By Stephanie Miller


5 Min. To Read

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When you think about Americans who are walking around with credit card debt, which groups do you envision? If you’re anything like me, you assume that it’s the poorest households – those with the lowest annual incomes -- that are saddled with high balances. And, you’d be right. But what about second place?

Perhaps you’d then assume, as I did, that the middle class is up next. With its well-documented habit of overspending and failure to be prepared for even a $500 emergency expense, it’s the logical next choice. However, you and I would both be wrong.

According to a recent study, the wealthiest of Americans are the ones walking around with the second-highest levels of credit card debt. But why would this happen, and what are the impact of that debt compared to other net worth levels?

How Is Debt Dispersed?

Currently, American households are carrying around an average of just over $5,700 in credit card debt. Unfortunately, that average also includes households that have zero debt, though. This means that the average retail debt carried by households that actually have credit card debt is really much higher.

As predicted, households with a zero or negative net worth have the highest amount of credit card debt. According to the study, conducted by Value Penguin, these families have an average of $10,307 in credit card balances. With less wiggle room for monthly payments or savings, it’s easy to see how this level of debt can easy get out of hand… and become overwhelming.

The household net worth category with the second-highest average credit card balance surprised me, though. This honor is held by households with a net worth of over half a million dollars. The credit card debt that this group is walking around with? A whopping $8,139 on average.

The rest of the household net worth categories follow an interesting trend when it comes to retail debt. While the $0-or-less-net-worth households have the highest balances, the trend then bottoms out with the $1-$4,999 category. From there, it trends upward right along with the net worth.

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Why It Happens

There are a number of reasons why we might see this second-place trend among the highest net worth households in America. The first reason is simple: they can afford it.

Getting into an overwhelming cycle of credit card debt is easier to do when you have limited funds and struggle to pay off the balance due. However, if you have a high net worth and more disposable income, you are much less likely to have trouble paying off that balance whenever you’re ready.

Carrying credit card debt as a high net worth household is also more likely to be a choice versus a need, which may be the case with zero (or negative) net worth households. If you are struggling to save money each month or get on top of your finances, a single emergency expense – like a trip to the mechanic or a busted hot water heater -- could wipe out your bank account. As a result, you may turn to a credit card to cover the bill.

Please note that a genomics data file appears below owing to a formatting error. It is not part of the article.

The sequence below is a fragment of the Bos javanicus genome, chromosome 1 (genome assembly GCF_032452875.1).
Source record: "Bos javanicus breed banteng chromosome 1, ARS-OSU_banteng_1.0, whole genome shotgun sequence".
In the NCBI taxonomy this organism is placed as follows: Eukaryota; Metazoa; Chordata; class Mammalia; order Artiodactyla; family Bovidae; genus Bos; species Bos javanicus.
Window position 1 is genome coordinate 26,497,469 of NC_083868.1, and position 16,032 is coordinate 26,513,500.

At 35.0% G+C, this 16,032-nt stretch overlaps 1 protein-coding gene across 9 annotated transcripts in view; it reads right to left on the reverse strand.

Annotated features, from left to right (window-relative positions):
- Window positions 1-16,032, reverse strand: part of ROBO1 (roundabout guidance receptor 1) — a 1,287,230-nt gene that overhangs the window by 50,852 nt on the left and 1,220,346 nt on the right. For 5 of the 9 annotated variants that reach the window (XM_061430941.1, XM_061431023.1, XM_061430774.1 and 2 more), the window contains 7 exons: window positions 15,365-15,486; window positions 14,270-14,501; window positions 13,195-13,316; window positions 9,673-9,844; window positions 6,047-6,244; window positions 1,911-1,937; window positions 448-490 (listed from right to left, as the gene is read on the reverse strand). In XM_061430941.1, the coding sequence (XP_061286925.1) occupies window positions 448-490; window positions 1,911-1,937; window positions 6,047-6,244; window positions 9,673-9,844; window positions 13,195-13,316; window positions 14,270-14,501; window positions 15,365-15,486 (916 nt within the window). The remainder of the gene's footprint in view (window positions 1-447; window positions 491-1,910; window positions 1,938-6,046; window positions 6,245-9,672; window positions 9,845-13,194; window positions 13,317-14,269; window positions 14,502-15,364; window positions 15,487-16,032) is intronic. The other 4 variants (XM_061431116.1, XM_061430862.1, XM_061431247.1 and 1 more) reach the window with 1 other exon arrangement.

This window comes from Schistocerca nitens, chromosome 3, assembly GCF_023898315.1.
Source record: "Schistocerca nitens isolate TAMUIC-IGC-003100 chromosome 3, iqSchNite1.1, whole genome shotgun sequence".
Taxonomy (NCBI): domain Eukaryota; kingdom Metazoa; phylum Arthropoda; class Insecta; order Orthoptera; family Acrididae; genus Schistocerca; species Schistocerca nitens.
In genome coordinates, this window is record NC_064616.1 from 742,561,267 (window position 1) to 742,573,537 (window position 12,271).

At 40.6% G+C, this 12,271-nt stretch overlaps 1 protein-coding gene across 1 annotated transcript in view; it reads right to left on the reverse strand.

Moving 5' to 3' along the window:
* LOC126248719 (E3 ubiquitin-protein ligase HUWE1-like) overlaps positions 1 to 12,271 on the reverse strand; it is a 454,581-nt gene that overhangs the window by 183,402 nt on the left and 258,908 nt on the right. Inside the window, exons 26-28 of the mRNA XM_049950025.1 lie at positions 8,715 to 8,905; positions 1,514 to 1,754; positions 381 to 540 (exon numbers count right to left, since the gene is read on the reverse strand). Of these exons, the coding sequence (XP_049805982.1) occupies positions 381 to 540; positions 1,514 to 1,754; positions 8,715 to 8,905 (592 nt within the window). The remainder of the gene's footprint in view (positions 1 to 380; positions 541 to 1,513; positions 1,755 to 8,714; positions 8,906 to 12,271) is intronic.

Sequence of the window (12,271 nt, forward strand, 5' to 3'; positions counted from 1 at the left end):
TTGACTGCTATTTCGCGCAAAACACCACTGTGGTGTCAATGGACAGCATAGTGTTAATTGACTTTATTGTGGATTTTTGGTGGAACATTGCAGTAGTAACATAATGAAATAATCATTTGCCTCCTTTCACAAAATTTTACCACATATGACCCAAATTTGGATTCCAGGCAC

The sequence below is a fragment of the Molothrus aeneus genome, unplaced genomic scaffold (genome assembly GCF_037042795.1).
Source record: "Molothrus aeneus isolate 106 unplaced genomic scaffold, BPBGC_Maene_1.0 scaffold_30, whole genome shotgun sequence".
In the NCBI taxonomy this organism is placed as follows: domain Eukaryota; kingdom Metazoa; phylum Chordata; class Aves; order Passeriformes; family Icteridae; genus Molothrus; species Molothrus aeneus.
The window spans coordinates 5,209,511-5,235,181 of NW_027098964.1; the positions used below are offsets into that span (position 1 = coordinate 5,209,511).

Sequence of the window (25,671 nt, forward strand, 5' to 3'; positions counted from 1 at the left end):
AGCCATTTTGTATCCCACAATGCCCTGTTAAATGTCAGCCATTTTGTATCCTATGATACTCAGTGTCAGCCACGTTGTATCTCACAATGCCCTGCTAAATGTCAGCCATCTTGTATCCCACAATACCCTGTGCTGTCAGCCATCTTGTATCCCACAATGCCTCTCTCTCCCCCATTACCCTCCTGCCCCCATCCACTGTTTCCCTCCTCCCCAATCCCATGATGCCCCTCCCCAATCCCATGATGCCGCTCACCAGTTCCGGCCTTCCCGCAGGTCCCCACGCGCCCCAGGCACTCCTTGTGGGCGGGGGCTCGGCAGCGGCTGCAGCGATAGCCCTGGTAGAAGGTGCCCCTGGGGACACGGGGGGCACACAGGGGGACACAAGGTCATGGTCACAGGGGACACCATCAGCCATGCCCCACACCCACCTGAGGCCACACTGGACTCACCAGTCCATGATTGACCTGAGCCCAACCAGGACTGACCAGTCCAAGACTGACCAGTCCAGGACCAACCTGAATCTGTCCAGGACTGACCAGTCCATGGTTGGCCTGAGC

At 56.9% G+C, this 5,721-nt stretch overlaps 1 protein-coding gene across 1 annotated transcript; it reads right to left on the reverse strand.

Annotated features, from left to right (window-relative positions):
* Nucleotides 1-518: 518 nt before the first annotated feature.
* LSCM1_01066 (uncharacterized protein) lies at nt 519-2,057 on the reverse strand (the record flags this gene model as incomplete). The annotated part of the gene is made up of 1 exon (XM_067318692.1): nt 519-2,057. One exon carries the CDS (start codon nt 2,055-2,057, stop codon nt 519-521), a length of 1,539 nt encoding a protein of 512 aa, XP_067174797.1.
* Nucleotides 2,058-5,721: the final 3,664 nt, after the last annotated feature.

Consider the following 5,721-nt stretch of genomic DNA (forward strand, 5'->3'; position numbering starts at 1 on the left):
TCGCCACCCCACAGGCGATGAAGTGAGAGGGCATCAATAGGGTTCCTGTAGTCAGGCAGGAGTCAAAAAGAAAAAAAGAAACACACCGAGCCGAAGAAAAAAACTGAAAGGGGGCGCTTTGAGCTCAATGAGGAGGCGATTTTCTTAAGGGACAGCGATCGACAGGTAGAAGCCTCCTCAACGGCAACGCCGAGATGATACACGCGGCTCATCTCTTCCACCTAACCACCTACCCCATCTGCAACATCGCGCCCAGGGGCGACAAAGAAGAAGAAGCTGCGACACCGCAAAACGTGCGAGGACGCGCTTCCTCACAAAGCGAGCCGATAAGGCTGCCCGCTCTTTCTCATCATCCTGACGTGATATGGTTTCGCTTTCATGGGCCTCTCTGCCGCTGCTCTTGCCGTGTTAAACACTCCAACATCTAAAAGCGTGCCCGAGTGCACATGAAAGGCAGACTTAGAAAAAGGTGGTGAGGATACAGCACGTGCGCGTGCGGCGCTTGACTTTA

If you have a high net worth, you probably have savings accounts you could tap for such an expense. However, you may choose to use a credit card simply to earn points or cash back rewards. You may even qualify for some enviable card offers, like those with 0% APR, and could then choose to pay the balance off over time.

The Impacts to High Net Worth Households

As you could probably predict, walking around with just over $8,000 in credit card debt when your household net worth is $500,000+ isn’t likely very impactful. At least, it’s not as big of a deal as those negative-net-worth households with over $10,000 in debt.

The households with the highest net worth probably don’t see much of an impact on their credit when they have card debt. After all, their debt-to-income and credit utilization ratios are likely to be lower, and they are likely to have more funds available each month to tackle the balance.

Not only that, but as we already mentioned, a high net worth household is likely to have some savings tucked away that they could draw from, if it came down to it. This gives them a significant advantage over the negative net worth households: rather than their debt spiraling out of control with high interest rates and minimum payments, they probably have the means to pay off the balance en totale at any time.

It’s never a good idea to carry around credit card debt, regardless of whether or not you have the means to pay it off. However, using a card each month to earn rewards – and then paying off the statement balance in full before being charged interest – is a great way to get the best of both worlds.

According to a recent study, the wealthiest of Americans are the ones walking around with the second-highest levels of credit card debt. But why would this happen, and what are the impact of that debt compared to other net worth levels?

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